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Article
February 1973

Accidental Profound HypothermiaSuccessful Resuscitation by Core Rewarming and Assisted Circulation

Author Affiliations

Saskatoon, Saskatchewan
From the Department of Surgery, University of Saskatchewan, University Hospital, Saskatoon, Saskatchewan.

Arch Surg. 1973;106(2):216-218. doi:10.1001/archsurg.1973.01350140074021
Abstract

Successful recovery from accidental profound hypothermia (rectal temperature 22 C [71.6 F] using bloodstream rewarming is described. Circulation and respiration had ceased prior to the initiation of extracorporeal circulation.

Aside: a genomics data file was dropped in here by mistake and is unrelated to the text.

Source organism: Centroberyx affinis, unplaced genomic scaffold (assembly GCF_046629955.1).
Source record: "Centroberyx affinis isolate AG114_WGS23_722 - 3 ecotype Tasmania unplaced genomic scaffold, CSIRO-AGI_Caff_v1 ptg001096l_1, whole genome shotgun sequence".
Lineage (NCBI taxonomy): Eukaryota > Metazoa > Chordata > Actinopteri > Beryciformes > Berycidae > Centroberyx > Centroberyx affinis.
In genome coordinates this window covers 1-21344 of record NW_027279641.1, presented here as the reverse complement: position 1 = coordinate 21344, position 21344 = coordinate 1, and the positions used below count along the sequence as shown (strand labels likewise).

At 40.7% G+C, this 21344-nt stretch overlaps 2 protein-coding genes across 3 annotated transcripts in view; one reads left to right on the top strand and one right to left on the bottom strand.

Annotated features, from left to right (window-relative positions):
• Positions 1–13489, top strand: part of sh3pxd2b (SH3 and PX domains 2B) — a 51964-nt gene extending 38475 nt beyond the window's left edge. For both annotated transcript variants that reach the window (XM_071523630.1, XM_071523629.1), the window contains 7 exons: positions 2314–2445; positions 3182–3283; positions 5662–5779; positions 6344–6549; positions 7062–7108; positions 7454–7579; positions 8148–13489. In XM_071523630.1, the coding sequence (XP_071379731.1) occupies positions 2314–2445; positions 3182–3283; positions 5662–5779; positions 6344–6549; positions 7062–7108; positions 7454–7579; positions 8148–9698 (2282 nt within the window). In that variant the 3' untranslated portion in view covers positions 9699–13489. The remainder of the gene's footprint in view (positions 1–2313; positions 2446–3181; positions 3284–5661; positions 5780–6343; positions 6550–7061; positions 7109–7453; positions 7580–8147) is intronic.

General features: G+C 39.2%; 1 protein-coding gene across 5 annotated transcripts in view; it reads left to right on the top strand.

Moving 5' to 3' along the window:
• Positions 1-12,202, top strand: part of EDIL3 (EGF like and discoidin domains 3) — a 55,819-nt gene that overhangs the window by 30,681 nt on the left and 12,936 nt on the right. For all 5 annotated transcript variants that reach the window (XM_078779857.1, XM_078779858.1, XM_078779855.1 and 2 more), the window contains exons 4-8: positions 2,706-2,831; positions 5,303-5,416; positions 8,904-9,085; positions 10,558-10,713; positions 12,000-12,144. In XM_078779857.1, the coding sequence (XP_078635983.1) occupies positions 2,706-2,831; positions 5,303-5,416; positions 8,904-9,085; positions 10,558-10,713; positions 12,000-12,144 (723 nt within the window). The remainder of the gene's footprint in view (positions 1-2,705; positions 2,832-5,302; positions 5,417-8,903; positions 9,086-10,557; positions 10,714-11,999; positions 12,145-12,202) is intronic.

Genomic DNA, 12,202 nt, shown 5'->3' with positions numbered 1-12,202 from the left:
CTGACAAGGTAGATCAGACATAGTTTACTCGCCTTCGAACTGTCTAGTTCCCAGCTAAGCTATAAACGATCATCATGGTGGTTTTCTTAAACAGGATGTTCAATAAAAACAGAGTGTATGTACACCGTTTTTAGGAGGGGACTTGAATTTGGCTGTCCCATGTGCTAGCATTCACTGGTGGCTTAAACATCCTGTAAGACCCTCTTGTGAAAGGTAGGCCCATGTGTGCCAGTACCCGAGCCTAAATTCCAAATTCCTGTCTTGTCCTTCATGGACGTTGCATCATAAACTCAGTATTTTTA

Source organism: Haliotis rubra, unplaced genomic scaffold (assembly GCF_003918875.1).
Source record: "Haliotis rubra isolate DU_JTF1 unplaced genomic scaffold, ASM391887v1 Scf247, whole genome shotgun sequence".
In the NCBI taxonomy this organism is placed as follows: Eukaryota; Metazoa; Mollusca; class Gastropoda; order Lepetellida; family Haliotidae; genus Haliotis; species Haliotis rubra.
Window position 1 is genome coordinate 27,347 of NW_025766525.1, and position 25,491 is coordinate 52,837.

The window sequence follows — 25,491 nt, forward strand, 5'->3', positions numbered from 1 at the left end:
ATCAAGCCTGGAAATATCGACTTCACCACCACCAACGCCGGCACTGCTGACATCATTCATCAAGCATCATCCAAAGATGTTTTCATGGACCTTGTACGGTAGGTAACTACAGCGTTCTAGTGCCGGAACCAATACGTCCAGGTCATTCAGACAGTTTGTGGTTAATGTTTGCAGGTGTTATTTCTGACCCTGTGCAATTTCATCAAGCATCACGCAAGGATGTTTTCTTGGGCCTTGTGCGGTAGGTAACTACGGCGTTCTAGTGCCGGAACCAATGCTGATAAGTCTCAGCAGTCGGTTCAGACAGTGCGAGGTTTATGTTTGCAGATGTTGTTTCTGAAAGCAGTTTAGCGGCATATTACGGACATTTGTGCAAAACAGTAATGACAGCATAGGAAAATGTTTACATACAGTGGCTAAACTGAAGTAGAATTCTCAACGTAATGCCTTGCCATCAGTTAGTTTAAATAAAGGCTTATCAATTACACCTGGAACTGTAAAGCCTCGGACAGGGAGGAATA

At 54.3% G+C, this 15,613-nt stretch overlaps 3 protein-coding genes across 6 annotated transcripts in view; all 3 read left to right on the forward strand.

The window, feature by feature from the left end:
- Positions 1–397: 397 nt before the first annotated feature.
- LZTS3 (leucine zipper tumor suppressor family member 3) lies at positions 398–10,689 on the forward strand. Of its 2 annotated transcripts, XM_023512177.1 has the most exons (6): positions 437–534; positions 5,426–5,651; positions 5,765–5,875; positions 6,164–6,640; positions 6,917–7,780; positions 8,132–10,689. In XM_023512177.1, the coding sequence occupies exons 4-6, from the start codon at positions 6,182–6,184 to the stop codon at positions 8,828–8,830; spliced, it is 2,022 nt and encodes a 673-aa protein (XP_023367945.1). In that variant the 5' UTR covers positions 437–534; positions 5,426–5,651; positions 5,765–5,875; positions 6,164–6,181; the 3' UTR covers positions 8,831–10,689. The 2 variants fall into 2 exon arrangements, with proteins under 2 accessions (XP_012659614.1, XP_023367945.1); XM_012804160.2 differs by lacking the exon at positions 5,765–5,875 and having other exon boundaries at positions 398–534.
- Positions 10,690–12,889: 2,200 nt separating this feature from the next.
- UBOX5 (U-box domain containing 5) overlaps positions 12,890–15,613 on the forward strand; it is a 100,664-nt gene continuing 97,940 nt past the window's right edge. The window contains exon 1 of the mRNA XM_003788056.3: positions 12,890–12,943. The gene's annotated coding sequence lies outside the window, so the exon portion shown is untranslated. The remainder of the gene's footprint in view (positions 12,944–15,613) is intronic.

Core rewarming is theoretically preferable to surface methods in that the central organs, particularly the heart, are rewarmed in advance of the increasing metabolic demands at the periphery. Precisely the opposite situation is obtained with surface rewarming. Nonetheless, mild accidental hypothermia or more severe degrees in which an effective circulation persists can be managed appropriately by surface rewarming techniques. If the circulation is inadequate when the patient is first seen or should fail during surface rewarming, we would currently regard bloodstream rewarming using peripheral cannulation, a pump-oxygenator, and a heat exchanger as the method of choice.

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